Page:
What is an unpopular/controversial opinion you have regarding the ukulele?

Apologies to anyone who does this, and I know there are some (otherwise lovely 😂) people on here who do, but it drives me NUTS when people refer to their ukuleles as “she”. And as for talking about “her curves” etc… It sounds downright weird, please stop it.
So what’s your opinion on ukes being referred to as “he?” I’ve been toying with the idea of naming my ukuleles and so far, half (two) have female names and half have male names.
 
So what’s your opinion on ukes being referred to as “he?” I’ve been toying with the idea of naming my ukuleles and so far, half (two) have female names and half have male names.
I don't name inanimate objects. Cars, ukuleles, guitars, etc. just get called by their manufacturer or model name. Car is "Mazda", ukulele is "Tiny Tenor", etc.
 
So what’s your opinion on ukes being referred to as “he?” I’ve been toying with the idea of naming my ukuleles and so far, half (two) have female names and half have male names.
I think I’m with @Larry U on this one, I just don’t name (or assign genders to) inanimate objects. I do have a very beaten up 1920s Martin style 0 that’s called “Roadkill”, but that’s not so much a name as a description 😂
 
My next ukulele will not have a through hole bridge. I apparently cannot tie knots in slippery thin strings especially A strings and have had to wear a glove and use a pick to get it up to pitch after suffering whip lash. Finally got it to hold using a bridge bead.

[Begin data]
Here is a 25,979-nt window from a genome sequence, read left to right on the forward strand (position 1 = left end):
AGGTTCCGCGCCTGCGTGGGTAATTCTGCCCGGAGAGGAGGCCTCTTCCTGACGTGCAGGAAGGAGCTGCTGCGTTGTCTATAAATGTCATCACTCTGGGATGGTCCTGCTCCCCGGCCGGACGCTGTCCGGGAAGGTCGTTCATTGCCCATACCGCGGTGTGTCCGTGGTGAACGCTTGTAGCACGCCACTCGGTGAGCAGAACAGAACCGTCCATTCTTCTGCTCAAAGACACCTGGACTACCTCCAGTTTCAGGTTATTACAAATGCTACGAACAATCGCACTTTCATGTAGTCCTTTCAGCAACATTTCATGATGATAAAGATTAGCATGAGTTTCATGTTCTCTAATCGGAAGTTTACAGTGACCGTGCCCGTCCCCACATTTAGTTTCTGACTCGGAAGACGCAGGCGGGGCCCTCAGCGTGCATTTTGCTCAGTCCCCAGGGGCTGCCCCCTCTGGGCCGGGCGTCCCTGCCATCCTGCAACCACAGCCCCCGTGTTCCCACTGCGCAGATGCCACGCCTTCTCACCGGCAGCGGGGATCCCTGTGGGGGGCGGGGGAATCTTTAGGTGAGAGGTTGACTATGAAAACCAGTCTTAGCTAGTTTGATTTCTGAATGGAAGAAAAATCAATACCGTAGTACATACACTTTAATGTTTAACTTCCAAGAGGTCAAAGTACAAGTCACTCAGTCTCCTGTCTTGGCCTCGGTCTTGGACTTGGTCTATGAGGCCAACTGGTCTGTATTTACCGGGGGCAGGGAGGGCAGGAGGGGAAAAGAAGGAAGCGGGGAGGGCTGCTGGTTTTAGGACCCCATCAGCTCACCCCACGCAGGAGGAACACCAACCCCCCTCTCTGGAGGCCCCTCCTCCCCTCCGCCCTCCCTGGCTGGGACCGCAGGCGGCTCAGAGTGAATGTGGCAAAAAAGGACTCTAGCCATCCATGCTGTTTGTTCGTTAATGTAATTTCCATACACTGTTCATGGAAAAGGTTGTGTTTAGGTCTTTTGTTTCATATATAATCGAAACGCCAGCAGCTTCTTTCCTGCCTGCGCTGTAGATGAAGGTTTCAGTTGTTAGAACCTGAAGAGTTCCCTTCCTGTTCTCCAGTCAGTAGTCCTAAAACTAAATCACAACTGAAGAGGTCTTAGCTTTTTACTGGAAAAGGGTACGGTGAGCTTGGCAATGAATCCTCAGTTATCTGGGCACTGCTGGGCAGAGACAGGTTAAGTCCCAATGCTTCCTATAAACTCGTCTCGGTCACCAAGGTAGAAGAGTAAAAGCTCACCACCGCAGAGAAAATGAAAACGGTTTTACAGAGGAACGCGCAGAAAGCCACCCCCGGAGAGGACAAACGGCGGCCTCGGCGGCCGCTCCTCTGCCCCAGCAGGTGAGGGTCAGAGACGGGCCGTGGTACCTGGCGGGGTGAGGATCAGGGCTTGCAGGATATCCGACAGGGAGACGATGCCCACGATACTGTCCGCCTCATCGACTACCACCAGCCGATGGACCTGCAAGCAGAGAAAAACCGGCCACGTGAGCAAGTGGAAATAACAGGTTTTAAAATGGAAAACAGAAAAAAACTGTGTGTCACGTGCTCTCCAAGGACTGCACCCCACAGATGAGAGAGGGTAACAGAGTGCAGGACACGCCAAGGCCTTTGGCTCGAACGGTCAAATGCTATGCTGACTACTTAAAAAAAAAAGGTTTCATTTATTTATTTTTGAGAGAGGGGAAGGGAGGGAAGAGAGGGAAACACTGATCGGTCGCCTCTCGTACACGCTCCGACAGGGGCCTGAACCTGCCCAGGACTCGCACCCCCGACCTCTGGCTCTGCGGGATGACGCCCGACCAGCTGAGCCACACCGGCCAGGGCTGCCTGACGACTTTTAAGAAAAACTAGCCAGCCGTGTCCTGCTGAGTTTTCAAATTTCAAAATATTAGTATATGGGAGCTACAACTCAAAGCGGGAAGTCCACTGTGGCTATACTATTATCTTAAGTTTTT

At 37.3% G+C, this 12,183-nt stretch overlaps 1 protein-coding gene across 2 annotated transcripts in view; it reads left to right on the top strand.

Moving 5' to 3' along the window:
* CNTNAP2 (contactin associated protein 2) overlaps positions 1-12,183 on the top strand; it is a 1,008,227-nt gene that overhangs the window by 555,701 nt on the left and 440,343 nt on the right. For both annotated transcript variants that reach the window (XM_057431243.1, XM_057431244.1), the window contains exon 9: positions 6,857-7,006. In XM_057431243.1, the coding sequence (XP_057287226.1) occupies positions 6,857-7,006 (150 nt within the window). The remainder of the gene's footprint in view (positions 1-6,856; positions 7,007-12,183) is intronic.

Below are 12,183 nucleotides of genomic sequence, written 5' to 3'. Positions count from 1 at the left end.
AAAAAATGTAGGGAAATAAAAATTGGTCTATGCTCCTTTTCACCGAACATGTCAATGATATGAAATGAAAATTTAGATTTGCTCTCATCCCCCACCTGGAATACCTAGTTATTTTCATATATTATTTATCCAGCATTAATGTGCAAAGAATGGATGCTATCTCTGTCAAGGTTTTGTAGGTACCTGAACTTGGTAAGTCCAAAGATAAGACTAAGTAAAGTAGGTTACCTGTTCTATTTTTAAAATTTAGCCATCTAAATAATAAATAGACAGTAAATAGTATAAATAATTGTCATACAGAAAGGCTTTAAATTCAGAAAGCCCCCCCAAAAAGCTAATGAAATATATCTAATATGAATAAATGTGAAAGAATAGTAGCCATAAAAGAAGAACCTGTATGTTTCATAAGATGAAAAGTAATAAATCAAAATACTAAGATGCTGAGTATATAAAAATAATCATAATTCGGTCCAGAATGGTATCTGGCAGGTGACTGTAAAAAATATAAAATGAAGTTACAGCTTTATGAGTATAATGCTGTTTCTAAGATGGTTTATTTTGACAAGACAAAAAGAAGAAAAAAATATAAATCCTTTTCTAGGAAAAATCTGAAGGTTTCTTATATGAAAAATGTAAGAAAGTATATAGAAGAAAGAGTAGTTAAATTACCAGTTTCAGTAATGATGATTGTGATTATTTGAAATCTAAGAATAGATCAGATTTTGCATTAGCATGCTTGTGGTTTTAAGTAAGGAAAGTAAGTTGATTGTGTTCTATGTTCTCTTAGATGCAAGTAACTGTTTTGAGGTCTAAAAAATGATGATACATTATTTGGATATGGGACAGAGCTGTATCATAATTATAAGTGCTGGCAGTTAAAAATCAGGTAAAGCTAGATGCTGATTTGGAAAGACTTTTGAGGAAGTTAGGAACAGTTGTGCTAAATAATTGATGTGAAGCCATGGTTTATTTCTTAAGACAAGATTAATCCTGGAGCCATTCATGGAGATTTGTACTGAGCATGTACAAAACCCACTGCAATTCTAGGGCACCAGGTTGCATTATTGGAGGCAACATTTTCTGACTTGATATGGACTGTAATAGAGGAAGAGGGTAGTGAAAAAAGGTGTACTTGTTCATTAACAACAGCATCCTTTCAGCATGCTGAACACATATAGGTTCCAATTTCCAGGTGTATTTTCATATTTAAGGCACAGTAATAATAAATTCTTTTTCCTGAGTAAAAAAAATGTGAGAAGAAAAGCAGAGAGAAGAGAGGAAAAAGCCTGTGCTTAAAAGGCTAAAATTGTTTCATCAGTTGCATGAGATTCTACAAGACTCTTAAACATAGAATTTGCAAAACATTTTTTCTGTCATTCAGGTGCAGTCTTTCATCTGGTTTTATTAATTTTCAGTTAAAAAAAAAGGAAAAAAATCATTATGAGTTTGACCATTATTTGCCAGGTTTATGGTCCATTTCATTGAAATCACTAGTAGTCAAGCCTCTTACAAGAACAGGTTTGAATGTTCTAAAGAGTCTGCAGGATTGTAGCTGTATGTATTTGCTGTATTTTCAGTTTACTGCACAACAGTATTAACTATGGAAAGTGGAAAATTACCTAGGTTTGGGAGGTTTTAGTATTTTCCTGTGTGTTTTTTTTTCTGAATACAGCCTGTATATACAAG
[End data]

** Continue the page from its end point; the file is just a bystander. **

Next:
I think through hole bridges put too much strain on a string although not had a string break here yet. You have to anchor it somewhere but I have been using tie on bridges for years with no problem. Not sure about slotted bridges but oddly do like the Martin style pin bridge that rather defeats this mini rant but at least makes me feel better.
And breath.
 
We are not too far away from a time when it was perfectly common for a man to haul a woman-- a daughter, sister, wife, mother, etc. to an asylum, register the complaint that she was "melancholic... or unruly... too willful... too much of a daydreamer... fantastical in thinking... not prayerful enough... not compliant enough... reads too many novels, and so on..." and commit her there. Consigning her to being drugged, chained, given ice baths, deprived of sleep, put under bizarre dietary restrictions, given over to surgical procedures up to and including lobotomies and sterilization.

It usually happened when a woman became inconvenient, or failed to live up to a man's expectations or desires.
I actually had some experience in this regard. In the 90's a friend of mine went off her meds and thought I was John the Baptist, she herself was the Virgin Mary, and everyone else was a cabal of conspirators aligned to prevent the birth of her divine child. I was forced to have her committed and I was shocked at how easy it was. I just had to talk to some fat guy in a plaid shirt and khaki pants and--bam!!--done deal! It is just quite frightening how easy it is to lock up someone--except Trump--with little or no evidence.
 
We are not too far away from a time when it was perfectly common for a man to haul a woman-- a daughter, sister, wife, mother, etc. to an asylum, register the complaint that she was "melancholic... or unruly... too willful... too much of a daydreamer... fantastical in thinking... not prayerful enough... not compliant enough... reads too many novels, and so on..." and commit her there. Consigning her to being drugged, chained, given ice baths, deprived of sleep, put under bizarre dietary restrictions, given over to surgical procedures up to and including lobotomies and sterilization.

It usually happened when a woman became inconvenient, or failed to live up to a man's expectations or desires.